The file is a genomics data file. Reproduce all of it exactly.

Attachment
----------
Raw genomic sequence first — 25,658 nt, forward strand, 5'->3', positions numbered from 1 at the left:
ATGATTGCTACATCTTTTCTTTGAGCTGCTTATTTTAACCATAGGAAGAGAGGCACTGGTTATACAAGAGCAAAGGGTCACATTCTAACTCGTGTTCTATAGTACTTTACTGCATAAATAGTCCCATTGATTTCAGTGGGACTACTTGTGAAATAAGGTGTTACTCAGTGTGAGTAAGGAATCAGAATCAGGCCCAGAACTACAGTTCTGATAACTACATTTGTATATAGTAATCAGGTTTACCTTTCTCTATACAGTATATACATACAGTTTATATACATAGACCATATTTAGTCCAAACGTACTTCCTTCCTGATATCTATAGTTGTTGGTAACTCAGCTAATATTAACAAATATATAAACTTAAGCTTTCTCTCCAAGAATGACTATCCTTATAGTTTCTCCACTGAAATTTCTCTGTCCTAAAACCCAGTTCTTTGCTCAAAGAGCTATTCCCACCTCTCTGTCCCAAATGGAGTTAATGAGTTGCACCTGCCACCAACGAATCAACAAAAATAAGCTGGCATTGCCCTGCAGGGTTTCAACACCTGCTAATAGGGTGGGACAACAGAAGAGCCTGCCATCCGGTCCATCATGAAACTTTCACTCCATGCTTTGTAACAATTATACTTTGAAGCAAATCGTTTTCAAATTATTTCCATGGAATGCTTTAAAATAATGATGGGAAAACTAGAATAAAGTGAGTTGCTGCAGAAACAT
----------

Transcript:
Raw genomic sequence first — 25,658 nt, forward strand, 5'->3', positions numbered from 1 at the left:
ATGATTGCTACATCTTTTCTTTGAGCTGCTTATTTTAACCATAGGAAGAGAGGCACTGGTTATACAAGAGCAAAGGGTCACATTCTAACTCGTGTTCTATAGTACTTTACTGCATAAATAGTCCCATTGATTTCAGTGGGACTACTTGTGAAATAAGGTGTTACTCAGTGTGAGTAAGGAATCAGAATCAGGCCCAGAACTACAGTTCTGATAACTACATTTGTATATAGTAATCAGGTTTACCTTTCTCTATACAGTATATACATACAGTTTATATACATAGACCATATTTAGTCCAAACGTACTTCCTTCCTGATATCTATAGTTGTTGGTAACTCAGCTAATATTAACAAATATATAAACTTAAGCTTTCTCTCCAAGAATGACTATCCTTATAGTTTCTCCACTGAAATTTCTCTGTCCTAAAACCCAGTTCTTTGCTCAAAGAGCTATTCCCACCTCTCTGTCCCAAATGGAGTTAATGAGTTGCACCTGCCACCAACGAATCAACAAAAATAAGCTGGCATTGCCCTGCAGGGTTTCAACACCTGCTAATAGGGTGGGACAACAGAAGAGCCTGCCATCCGGTCCATCATGAAACTTTCACTCCATGCTTTGTAACAATTATACTTTGAAGCAAATCGTTTTCAAATTATTTCCATGGAATGCTTTAAAATAATGATGGGAAAACTAGAATAAAGTGAGTTGCTGCAGAAACAT